In our office, things like this are discussed more readily than what was on TV last night or what we had for lunch (although it’s close). And we want more! Has your grocer made a gaffe recently? Does your local signwriter suffer from word blindness? Is the world better for decent grammar? Let us know.
Send your shots to and we’ll chuck them up here.



street sign with typo


Make your designer write it.

Calm down. Calm down. Yes, we know there are a lot of designers out there who love writing copy, coming up with headlines and inventing tag lines. And some of them are very good at it. But many aren’t.

So whilst it might seem like good sense (not to mention save money) to make your designer come up with the copy for your latest ads or for your website, secretly, I can tell you, they hate you for it. Designers are just half of the creative process and if you make them do all of it, that’s where your trouble starts.

1              Designers are great at designing

You know what’s coming next, don’t you? Yes. And designers aren’t always great writers. Lots of designers are brilliant conceptualists, some are amazing layout specialists, others get all sexy over typefaces whilst a few, it must be said, love to talk in code. But many are just not cut out for writing. We have worked with many designers who end up having to do their own copy. It’s not the thing that drives them. So they don’t care about it as much as a copywriter will. How many designers do you know who will relish a copy conundrum? How many will push the words around until they fit in the right order, but only when they have been tried in every possible order? How many designers will die in a ditch over good grammar? Not many. Whether your on camera or you’re on camera is up to you. Only a copywriter will sit down and refuse to move unless you change it to the right way (in much the same way a designer feels about white space).

2              If your heart’s not in it, how will the love flow?

Poetic, eh? But it’s a fact. If you don’t care about what you do then you won’t put your heart and soul into it. If you are made to do it then you’ll do it begrudgingly. You’ll also accept second best, simply because it’s a solution. It may not be the best solution but at least it answers the brief. And, in our book, accepting second best is about taking the quickest route to the answer. In the copywriting world that means resorting to clichés, over used words and phrases and cheap puns. There’s only one possible outcome. Bad copy.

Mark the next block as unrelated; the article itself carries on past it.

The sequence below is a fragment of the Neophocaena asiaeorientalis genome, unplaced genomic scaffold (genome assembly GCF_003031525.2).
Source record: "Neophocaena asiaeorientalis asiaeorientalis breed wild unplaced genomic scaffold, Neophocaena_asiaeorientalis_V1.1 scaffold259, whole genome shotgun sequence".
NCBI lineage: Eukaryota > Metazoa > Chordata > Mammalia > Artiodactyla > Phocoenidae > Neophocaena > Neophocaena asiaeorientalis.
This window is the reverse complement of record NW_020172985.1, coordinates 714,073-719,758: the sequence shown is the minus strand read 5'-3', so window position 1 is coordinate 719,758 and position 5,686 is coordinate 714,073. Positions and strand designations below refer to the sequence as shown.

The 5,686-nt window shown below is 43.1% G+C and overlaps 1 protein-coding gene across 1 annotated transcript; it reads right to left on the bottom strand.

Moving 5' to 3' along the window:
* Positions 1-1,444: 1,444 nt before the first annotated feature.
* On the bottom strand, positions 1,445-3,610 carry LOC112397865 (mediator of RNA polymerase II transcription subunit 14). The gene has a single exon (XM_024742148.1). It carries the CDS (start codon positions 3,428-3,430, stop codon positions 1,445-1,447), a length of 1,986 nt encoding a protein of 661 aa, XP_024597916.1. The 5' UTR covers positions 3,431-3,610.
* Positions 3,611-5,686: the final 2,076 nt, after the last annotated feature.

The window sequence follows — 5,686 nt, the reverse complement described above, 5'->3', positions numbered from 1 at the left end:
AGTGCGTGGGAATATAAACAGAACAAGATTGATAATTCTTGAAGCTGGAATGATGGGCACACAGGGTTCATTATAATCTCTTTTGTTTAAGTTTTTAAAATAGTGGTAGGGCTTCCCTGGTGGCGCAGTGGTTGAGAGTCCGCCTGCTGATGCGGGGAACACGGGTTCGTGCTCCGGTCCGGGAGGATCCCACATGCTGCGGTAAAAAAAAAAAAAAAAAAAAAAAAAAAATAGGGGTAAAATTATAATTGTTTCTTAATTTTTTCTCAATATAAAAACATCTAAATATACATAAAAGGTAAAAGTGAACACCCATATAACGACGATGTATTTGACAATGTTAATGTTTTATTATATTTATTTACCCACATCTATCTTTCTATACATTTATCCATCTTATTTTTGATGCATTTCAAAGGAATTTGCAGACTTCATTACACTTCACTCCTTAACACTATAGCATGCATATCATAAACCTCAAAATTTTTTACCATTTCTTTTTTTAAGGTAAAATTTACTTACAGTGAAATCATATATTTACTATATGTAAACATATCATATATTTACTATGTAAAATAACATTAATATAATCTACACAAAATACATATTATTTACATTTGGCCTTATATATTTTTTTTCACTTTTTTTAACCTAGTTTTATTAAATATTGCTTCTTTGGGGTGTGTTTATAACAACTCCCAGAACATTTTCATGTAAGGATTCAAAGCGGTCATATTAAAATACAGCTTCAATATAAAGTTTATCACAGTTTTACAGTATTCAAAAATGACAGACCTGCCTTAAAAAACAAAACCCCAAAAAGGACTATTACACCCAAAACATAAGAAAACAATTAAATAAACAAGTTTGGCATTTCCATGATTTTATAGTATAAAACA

3              The designer is just half of the story

Not all work requires copy, granted. And lots of great work gets done without the help of a copywriter. But there’s a reason for advertising agencies putting designer and writers together in creative teams. Designer and writers think differently. They complement each other with their disciplines. A boring ad can come to life with great copy and a dull headline can sing in the capable hands of an eloquent designer. It’s the creative process. I speak from personal experience. The one thing I miss about agency life since I started Copy Monkey is working day in day out with ‘my’ designer.  There is something special about collaboration that is hard to mimic in isolation. You can’t do everything. I wouldn’t expect anyone to make me design an ad. I’d do it badly. So why the other way around?

4              Writing has changed

Thankfully, writing has changed. The internet has made sure of that. The way we write has had to evolve, and along with it, our skill set has had to expand to take in content development, blogging and micro blogging. And we still need to be good at the other stuff too.

Google has influenced us more than we know. But, happily, good sense prevails when it comes to what Google likes. Quality of content is now holding its own against the devil of keyword density. Thank goodness then, that the keyword stuffers are having to find their creative side. Internet users want content – and masses of it – but they also want good content. No one wants to read a list any more. No one wants to attempt to read copy that’s badly written, thrown together or only serves some higher ranking purpose. Of course, you have got to find it to read it but there’s a fine balance. And getting it right takes skill. I don’t profess to understand it completely – I’ll leave that to the SEO people – but I know that I need to know enough to write great copy that the search engines will love too. It’s a dance. And we, as writers, love doing it. In much the same way as your designer loves to make it look amazing. Because that’s what he does.

The problem with !!!: Why excessive exclamation marks are like bumping into your ex.


Excessive exclamation marks do not sell.

So why is it that examples of exclamation abuse are rife in the marketing materials of small businesses? They can even sneak in to the blogs and status updates of the most savvy brands.

It mustn’t happen.

Consider the following from a real life website, which I won’t name.

‘Our guest rooms are incredible!!!’

From that, any sane reader would decipher that the claim and the writer’s tone are the only things that are ‘incredible’. And I mean that in the purest sense of the word; literally, not credible.